2013.05 | Facebook Card | Sport Chek Lab | Traffic

facebook-card-balance-mobileFacebook Gift Card – Facebook recently announced a Facebook branded giftcard that can be used in the real world.  If you wish to gift someone at a Jamba Juice, Sephora, Target, or Olive Garden, one only has to select that recipient from your list of Facebook friends, identify them as a gift recipient and pay -much as you would do for any other gift card.  The gift recipient is mailed an actual physical Facebook branded card to use in stores like Target.  What makes this card unique and worthy of interest is the fact that the card can be reloaded with balances from multiple retailers.   Thinking about it this way, Facebook are providing another centralized payment mechanism.  That is, while in a card form now, Facebook is beginning  to act as a centralized clearing house for payments.  The Facebook card could be used as a future payment platform for online purchases, or via a mobile app like Starbucks does, or as a card as it is now.  Based on the card images it appears to be provided by some sort of partnership with Discover.  Looks like there is another potential partnership vying for space in the world’s already crowded wallet – mobile or otherwise. via psfk

skitchSport Chek Retail Lab – Looks like I’ll have to get on down to North Toronto to check out the latest in technology to get us to buy athletic equipment.  It seems that Sport Chek have put together lots of tech in a store deemed the Sport Chek Retail Lab to try it out.  I love the passion for the technology, and will definitely head over to visit.  While it sounds like it’s more of a lab scenario and therefore subject to different rules than a more traditional store, my only caution on projects like this is whether or not there is a need for all of the technology.

Things I would watch for in visiting this store:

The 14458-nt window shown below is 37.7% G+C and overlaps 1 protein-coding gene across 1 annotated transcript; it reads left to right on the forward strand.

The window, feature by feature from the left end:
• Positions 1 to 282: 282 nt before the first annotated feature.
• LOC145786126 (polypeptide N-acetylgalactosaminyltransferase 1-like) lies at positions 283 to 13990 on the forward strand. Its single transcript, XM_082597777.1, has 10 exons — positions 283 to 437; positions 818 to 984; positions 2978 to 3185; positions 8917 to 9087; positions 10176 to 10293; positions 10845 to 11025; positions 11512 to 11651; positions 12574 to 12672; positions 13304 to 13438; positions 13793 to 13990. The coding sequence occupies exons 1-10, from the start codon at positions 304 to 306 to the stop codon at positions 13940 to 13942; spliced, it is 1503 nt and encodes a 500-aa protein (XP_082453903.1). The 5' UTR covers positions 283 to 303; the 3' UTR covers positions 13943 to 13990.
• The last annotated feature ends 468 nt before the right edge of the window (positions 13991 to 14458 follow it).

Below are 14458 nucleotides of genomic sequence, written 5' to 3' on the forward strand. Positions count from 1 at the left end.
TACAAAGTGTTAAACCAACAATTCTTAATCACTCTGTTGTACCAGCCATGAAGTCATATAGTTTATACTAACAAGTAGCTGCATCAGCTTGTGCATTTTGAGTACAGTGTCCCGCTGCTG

• is the technology really selling more merchandise than if we just put the items on a shelf in an attractive, engaging manner that is a part of the brand experience?
  • is the technology providing a truly unique customer experience?
  • is the technology assisting customers in a way that is not possible without it?
  • is the technology part of an overarching targeted customer experience, or are these just toys?
  • does the technology usage fit the retailers brand and customer demographic?

I love technology for its own sake, but not everyone does.  My experience dictates that if these technologies are to find their way into more than just a flagship or a demo store, they have to bring benefits to the retailer and the consumer.  It certainly appears that no option has been overlooked at this site!  Check out all of the tech!  I look forward to visiting and seeing the place myself!  via Artisan Complete

books_set2-1Book Recommendation: I just finished reading: Traffic: Why We Drive the Way We Do (And What It Says About Us) by Tom Vanderbilt.

I enjoyed this book a great deal.  A few thoughts on why you might as well:

  • It will make you re-think your driving habits.  If you are like me, you’ve taken driving for granted and don’t think about it much.  You will think about it after you read the book.
  • There is so much around us that we don’t notice because we see it so much!
  • It helps to reset your perception of open mindedness.  I found the discussion of some renegade traffic planners in Europe removing street signs altogether and completely re-thinking roads and intersections to be an incredible example of how you can think completely outside of your assumptions.
  • Some fascinating ideas that are covered in the book: the rise of eating in the car – discussions of drive thrus – how we change our personality when we drive and why – how seeing eyes (real or artificial) can change your behaviour – a discussion of the psychology of queueing and how it holds true in traffic and in other areas – how we never get feedback on driving – how traffic design may not seem to be in your best interest but it is for the greater good – there is a ‘starbucks effect’ for traffic – that looking for the best parking spot at the mall is a waste of time – cars are parked 95% of the time – free parking has a high cost – comparing traffic to queuing at Disney – how rules affect behaviour like Pizza Hut in China
  • While he doesn’t cover Google’s self driving cars and their impact (the book was published in 2008), he did write about them for Wired this year.

I was surprised to see that it had so much information of relevance for my work.  I found myself in that first year university scenario where I was highlighting more of the book than not.  If you work in retail or retail technology, I guarantee there is something in this book for you! via 99 percent invisible

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